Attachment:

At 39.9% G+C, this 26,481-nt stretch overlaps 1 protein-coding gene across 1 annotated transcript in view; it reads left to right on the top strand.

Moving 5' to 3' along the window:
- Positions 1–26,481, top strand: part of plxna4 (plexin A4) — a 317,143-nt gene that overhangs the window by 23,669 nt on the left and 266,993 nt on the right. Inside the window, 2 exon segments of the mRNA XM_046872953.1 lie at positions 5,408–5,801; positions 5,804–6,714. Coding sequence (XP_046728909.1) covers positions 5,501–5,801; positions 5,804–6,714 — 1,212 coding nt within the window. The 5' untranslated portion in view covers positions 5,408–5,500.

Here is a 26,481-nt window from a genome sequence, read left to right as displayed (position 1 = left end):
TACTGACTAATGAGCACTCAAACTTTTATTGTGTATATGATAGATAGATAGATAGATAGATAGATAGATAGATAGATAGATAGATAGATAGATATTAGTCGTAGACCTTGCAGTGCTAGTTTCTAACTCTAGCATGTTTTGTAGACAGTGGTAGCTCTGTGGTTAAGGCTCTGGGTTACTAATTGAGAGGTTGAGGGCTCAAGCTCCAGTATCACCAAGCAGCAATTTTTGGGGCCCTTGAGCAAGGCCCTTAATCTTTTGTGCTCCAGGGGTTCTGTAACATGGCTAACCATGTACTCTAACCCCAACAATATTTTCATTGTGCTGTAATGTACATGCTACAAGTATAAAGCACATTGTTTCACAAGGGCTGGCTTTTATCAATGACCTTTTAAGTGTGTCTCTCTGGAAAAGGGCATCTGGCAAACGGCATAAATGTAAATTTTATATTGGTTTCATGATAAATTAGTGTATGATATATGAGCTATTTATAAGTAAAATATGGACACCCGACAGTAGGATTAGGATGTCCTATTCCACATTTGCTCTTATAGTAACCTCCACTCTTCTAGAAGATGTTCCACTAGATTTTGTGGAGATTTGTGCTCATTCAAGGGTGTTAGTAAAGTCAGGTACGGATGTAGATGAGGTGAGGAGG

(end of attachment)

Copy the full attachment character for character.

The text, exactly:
At 39.9% G+C, this 26,481-nt stretch overlaps 1 protein-coding gene across 1 annotated transcript in view; it reads left to right on the top strand.

Moving 5' to 3' along the window:
- Positions 1–26,481, top strand: part of plxna4 (plexin A4) — a 317,143-nt gene that overhangs the window by 23,669 nt on the left and 266,993 nt on the right. Inside the window, 2 exon segments of the mRNA XM_046872953.1 lie at positions 5,408–5,801; positions 5,804–6,714. Coding sequence (XP_046728909.1) covers positions 5,501–5,801; positions 5,804–6,714 — 1,212 coding nt within the window. The 5' untranslated portion in view covers positions 5,408–5,500.

Here is a 26,481-nt window from a genome sequence, read left to right as displayed (position 1 = left end):
TACTGACTAATGAGCACTCAAACTTTTATTGTGTATATGATAGATAGATAGATAGATAGATAGATAGATAGATAGATAGATAGATAGATAGATATTAGTCGTAGACCTTGCAGTGCTAGTTTCTAACTCTAGCATGTTTTGTAGACAGTGGTAGCTCTGTGGTTAAGGCTCTGGGTTACTAATTGAGAGGTTGAGGGCTCAAGCTCCAGTATCACCAAGCAGCAATTTTTGGGGCCCTTGAGCAAGGCCCTTAATCTTTTGTGCTCCAGGGGTTCTGTAACATGGCTAACCATGTACTCTAACCCCAACAATATTTTCATTGTGCTGTAATGTACATGCTACAAGTATAAAGCACATTGTTTCACAAGGGCTGGCTTTTATCAATGACCTTTTAAGTGTGTCTCTCTGGAAAAGGGCATCTGGCAAACGGCATAAATGTAAATTTTATATTGGTTTCATGATAAATTAGTGTATGATATATGAGCTATTTATAAGTAAAATATGGACACCCGACAGTAGGATTAGGATGTCCTATTCCACATTTGCTCTTATAGTAACCTCCACTCTTCTAGAAGATGTTCCACTAGATTTTGTGGAGATTTGTGCTCATTCAAGGGTGTTAGTAAAGTCAGGTACGGATGTAGATGAGGTGAGGAGG